[1776, 1789] × [7, 12] × [4, 14, 23] × [0, 1] = [[1776, 7, 4, 0], [1776, 7, 4, 1], [1776, 7, 14, 0], [1776, 7, 14, 1], [1776, 7, 23, 0], [1776, 7, 23, 1], [1776, 12, 4, 0], [1776, 12, 4, 1], [1776, 12, 14, 0], [1776, 12, 14, 1], [1776, 12, 23, 0], [1776, 12, 23, 1], [1789, 7, 4, 0], [1789, 7, 4, 1], [1789, 7, 14, 0], [1789, 7, 14, 1], [1789, 7, 23, 0], [1789, 7, 23, 1], [1789, 12, 4, 0], [1789, 12, 4, 1], [1789, 12, 14, 0], [1789, 12, 14, 1], [1789, 12, 23, 0], [1789, 12, 23, 1]]
[1, 2, 3] × [30] × [500, 100] = [[1, 30, 500], [1, 30, 100], [2, 30, 500], [2, 30, 100], [3, 30, 500], [3, 30, 100]]
[1, 2, 3] × [] × [500, 100] = []

Non-Numeric Example:
[John,Paul,George,Ringo] × [Emerson,Lake,Palmer] × [Simon,Garfunkle] = [
	[John, Emerson, Simon],
	[John, Emerson, Garfunkle],
	[John, Lake, Simon],
	[John, Lake, Garfunkle],
	[John, Palmer, Simon],
	[John, Palmer, Garfunkle],
	[Paul, Emerson, Simon],
	[Paul, Emerson, Garfunkle],
	[Paul, Lake, Simon],
	[Paul, Lake, Garfunkle],
	[Paul, Palmer, Simon],
	[Paul, Palmer, Garfunkle],
	[George, Emerson, Simon],
	[George, Emerson, Garfunkle],
	[George, Lake, Simon],
	[George, Lake, Garfunkle],
	[George, Palmer, Simon],
	[George, Palmer, Garfunkle],
	[Ringo, Emerson, Simon],
	[Ringo, Emerson, Garfunkle],
	[Ringo, Lake, Simon],
	[Ringo, Lake, Garfunkle],
	[Ringo, Palmer, Simon],
	[Ringo, Palmer, Garfunkle],
]

Haskell[edit]

Various routes can be taken to Cartesian products in Haskell. For the product of two lists we could write:

cartProd :: [a] -> [b] -> [(a, b)]
cartProd xs ys =
  [ (x, y)
  | x <- xs 
  , y <- ys ]

more directly:

cartProd :: [a] -> [b] -> [(a, b)]
cartProd xs ys = xs >>= \x -> ys >>= \y -> [(x, y)]

applicatively:

cartProd :: [a] -> [b] -> [(a, b)]
cartProd xs ys = (,) <$> xs <*> ys

parsimoniously:

cartProd :: [a] -> [b] -> [(a, b)]
cartProd = (<*>) . fmap (,)

We might test any of these with:

main :: IO ()
main =
  mapM_ print $
  uncurry cartProd <$>
  [([1, 2], [3, 4]), ([3, 4], [1, 2]), ([1, 2], []), ([], [1, 2])]
Output:
[(1,3),(1,4),(2,3),(2,4)]
[(3,1),(3,2),(4,1),(4,2)]
[]
[]


For the n-ary Cartesian product of an arbitrary number of lists, we could apply the Prelude's standard sequence function to a list of lists,

cartProdN :: [[a]] -> [[a]]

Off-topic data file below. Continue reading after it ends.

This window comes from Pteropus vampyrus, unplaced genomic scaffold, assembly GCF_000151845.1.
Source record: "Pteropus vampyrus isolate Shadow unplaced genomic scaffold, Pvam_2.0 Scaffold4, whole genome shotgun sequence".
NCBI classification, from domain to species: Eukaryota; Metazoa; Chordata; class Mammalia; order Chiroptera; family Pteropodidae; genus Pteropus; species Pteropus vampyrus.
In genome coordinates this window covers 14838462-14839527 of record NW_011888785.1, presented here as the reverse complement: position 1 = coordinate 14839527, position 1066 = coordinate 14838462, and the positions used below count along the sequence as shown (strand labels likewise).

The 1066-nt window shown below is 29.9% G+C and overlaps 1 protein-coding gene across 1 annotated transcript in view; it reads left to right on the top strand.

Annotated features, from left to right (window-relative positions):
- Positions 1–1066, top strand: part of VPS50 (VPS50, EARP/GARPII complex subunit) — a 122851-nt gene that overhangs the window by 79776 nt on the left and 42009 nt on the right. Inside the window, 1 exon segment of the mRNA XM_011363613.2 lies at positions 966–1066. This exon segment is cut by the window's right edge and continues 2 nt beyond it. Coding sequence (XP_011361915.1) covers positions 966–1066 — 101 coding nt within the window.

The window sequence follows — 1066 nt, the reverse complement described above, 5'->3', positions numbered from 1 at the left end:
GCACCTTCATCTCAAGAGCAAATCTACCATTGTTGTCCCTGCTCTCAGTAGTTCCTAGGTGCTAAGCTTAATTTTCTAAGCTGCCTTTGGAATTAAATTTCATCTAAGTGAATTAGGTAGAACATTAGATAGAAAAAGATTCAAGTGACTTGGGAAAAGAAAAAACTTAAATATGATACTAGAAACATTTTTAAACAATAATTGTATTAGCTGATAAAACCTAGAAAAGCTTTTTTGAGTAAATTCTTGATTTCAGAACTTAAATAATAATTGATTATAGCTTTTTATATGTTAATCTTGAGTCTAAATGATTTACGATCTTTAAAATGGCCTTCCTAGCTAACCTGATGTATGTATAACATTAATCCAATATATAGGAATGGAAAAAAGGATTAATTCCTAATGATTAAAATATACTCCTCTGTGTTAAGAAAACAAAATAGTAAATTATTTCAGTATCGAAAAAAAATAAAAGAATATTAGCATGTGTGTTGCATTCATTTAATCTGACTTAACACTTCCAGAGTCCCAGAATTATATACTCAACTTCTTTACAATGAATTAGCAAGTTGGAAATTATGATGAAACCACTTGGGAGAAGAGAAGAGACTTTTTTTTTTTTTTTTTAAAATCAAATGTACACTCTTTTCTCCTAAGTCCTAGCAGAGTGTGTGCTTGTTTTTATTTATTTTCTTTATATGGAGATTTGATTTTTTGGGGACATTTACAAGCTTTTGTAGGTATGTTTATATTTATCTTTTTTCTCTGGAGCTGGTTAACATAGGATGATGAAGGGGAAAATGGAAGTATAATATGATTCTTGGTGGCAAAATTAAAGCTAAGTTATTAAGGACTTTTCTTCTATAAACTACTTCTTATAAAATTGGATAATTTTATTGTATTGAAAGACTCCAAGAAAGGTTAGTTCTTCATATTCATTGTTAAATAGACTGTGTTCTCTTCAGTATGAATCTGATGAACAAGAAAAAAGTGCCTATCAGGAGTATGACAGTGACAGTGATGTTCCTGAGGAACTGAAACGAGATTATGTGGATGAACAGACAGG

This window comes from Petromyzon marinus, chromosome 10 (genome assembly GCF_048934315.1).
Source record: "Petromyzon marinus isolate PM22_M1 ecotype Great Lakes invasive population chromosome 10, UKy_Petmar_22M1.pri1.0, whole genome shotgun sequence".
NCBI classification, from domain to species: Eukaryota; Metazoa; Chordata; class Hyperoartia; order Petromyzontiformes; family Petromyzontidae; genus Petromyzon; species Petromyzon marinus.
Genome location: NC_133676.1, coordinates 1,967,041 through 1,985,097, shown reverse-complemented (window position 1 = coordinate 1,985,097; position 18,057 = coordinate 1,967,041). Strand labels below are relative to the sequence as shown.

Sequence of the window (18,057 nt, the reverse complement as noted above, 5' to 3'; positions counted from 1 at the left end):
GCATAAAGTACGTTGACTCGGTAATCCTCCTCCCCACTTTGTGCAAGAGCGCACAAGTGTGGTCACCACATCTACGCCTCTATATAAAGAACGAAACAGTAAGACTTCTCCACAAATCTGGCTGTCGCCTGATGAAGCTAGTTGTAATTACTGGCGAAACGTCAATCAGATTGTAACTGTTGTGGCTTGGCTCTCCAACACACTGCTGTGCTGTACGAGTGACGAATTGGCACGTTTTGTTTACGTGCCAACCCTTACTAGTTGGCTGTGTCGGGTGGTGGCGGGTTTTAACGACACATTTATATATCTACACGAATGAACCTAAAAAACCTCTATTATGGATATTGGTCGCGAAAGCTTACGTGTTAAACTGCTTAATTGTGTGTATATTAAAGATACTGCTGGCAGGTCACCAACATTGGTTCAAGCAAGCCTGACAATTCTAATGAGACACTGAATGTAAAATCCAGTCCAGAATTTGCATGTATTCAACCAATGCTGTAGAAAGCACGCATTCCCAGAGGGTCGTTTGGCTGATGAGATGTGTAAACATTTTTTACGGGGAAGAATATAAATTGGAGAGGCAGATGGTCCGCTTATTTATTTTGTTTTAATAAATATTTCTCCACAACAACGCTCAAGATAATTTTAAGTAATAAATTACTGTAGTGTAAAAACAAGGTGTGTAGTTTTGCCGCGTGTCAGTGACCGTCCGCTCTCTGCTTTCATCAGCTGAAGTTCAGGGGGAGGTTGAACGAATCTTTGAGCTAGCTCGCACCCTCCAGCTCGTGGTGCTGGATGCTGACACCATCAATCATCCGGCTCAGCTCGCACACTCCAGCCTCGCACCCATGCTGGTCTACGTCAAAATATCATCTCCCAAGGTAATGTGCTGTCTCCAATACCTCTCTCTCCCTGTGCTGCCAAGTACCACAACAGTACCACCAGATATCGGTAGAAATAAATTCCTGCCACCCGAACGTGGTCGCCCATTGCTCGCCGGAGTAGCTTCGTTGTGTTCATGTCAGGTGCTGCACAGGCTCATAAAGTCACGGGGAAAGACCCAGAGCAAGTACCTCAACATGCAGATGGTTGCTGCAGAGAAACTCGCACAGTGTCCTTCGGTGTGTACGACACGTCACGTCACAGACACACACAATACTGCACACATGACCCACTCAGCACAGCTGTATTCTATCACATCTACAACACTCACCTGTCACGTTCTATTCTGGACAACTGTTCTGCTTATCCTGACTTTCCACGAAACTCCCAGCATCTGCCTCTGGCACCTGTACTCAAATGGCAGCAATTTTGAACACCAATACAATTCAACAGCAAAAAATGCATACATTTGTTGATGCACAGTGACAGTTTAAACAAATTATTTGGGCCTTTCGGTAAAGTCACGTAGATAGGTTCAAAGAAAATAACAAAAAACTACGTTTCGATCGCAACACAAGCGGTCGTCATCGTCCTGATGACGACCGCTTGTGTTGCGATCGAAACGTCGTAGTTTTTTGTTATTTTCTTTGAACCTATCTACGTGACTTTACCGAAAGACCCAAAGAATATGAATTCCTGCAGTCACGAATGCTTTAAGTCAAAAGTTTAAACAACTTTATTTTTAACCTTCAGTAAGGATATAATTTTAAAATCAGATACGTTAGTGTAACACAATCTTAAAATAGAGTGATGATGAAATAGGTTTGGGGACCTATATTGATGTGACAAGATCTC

cartProdN = sequence

main :: IO ()
main = print $ cartProdN [[1, 2], [3, 4], [5, 6]]
Output:
[[1,3,5],[1,3,6],[1,4,5],[1,4,6],[2,3,5],[2,3,6],[2,4,5],[2,4,6]]

or we could define ourselves an equivalent function over a list of lists in terms of a fold, for example as:

cartProdN :: [[a]] -> [[a]]
cartProdN = foldr (\xs as -> xs >>= (<$> as) . (:)) [[]]

or, equivalently, as:

cartProdN :: [[a]] -> [[a]]
cartProdN = foldr
    (\xs as ->
        [ x : a
        | x <- xs
        , a <- as ])
    [[]]

testing any of these with something like:

main :: IO ()
main = do
  mapM_ print $ 
    cartProdN [[1776, 1789], [7,12], [4, 14, 23], [0,1]]
  putStrLn ""
  print $ cartProdN [[1,2,3], [30], [500, 100]]
  putStrLn ""
  print $ cartProdN [[1,2,3], [], [500, 100]]
Output:
[1776,7,4,0]
[1776,7,4,1]
[1776,7,14,0]
[1776,7,14,1]
[1776,7,23,0]
[1776,7,23,1]
[1776,12,4,0]
[1776,12,4,1]
[1776,12,14,0]
[1776,12,14,1]
[1776,12,23,0]
[1776,12,23,1]
[1789,7,4,0]
[1789,7,4,1]
[1789,7,14,0]
[1789,7,14,1]
[1789,7,23,0]
[1789,7,23,1]
[1789,12,4,0]
[1789,12,4,1]
[1789,12,14,0]
[1789,12,14,1]
[1789,12,23,0]
[1789,12,23,1]

[[1,30,500],[1,30,100],[2,30,500],[2,30,100],[3,30,500],[3,30,100]]

[]

J[edit]

The J primitive catalogue { forms the Cartesian Product of two or more boxed lists. The result is a multi-dimensional array (which can be reshaped to a simple list of lists if desired).

   { 1776 1789 ; 7 12 ; 4 14 23 ; 0 1   NB. result is 4 dimensional array with shape 2 2 3 2
┌────────────┬────────────┐
1776 7 4 0  1776 7 4 1  
├────────────┼────────────┤
1776 7 14 0 1776 7 14 1